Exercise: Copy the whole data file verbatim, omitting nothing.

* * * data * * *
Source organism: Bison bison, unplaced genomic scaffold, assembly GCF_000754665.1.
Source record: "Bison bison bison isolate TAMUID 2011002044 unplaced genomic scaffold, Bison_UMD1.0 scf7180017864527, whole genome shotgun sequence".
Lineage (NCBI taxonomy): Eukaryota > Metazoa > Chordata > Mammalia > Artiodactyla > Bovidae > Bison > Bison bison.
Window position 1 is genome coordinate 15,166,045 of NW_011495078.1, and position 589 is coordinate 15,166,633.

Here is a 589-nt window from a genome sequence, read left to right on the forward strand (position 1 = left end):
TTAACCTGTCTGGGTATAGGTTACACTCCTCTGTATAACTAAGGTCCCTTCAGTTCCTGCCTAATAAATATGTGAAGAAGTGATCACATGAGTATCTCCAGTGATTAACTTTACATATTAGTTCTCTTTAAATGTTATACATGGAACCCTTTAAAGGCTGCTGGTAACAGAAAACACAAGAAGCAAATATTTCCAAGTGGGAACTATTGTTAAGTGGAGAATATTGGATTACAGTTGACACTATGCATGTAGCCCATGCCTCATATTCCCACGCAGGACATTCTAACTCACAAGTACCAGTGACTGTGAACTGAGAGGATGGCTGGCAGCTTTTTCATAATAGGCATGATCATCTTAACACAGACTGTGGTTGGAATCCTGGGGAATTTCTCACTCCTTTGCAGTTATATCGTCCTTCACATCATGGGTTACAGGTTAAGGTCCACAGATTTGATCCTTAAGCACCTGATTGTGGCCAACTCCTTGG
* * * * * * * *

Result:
Source organism: Bison bison, unplaced genomic scaffold, assembly GCF_000754665.1.
Source record: "Bison bison bison isolate TAMUID 2011002044 unplaced genomic scaffold, Bison_UMD1.0 scf7180017864527, whole genome shotgun sequence".
Lineage (NCBI taxonomy): Eukaryota > Metazoa > Chordata > Mammalia > Artiodactyla > Bovidae > Bison > Bison bison.
Window position 1 is genome coordinate 15,166,045 of NW_011495078.1, and position 589 is coordinate 15,166,633.

Here is a 589-nt window from a genome sequence, read left to right on the forward strand (position 1 = left end):
TTAACCTGTCTGGGTATAGGTTACACTCCTCTGTATAACTAAGGTCCCTTCAGTTCCTGCCTAATAAATATGTGAAGAAGTGATCACATGAGTATCTCCAGTGATTAACTTTACATATTAGTTCTCTTTAAATGTTATACATGGAACCCTTTAAAGGCTGCTGGTAACAGAAAACACAAGAAGCAAATATTTCCAAGTGGGAACTATTGTTAAGTGGAGAATATTGGATTACAGTTGACACTATGCATGTAGCCCATGCCTCATATTCCCACGCAGGACATTCTAACTCACAAGTACCAGTGACTGTGAACTGAGAGGATGGCTGGCAGCTTTTTCATAATAGGCATGATCATCTTAACACAGACTGTGGTTGGAATCCTGGGGAATTTCTCACTCCTTTGCAGTTATATCGTCCTTCACATCATGGGTTACAGGTTAAGGTCCACAGATTTGATCCTTAAGCACCTGATTGTGGCCAACTCCTTGG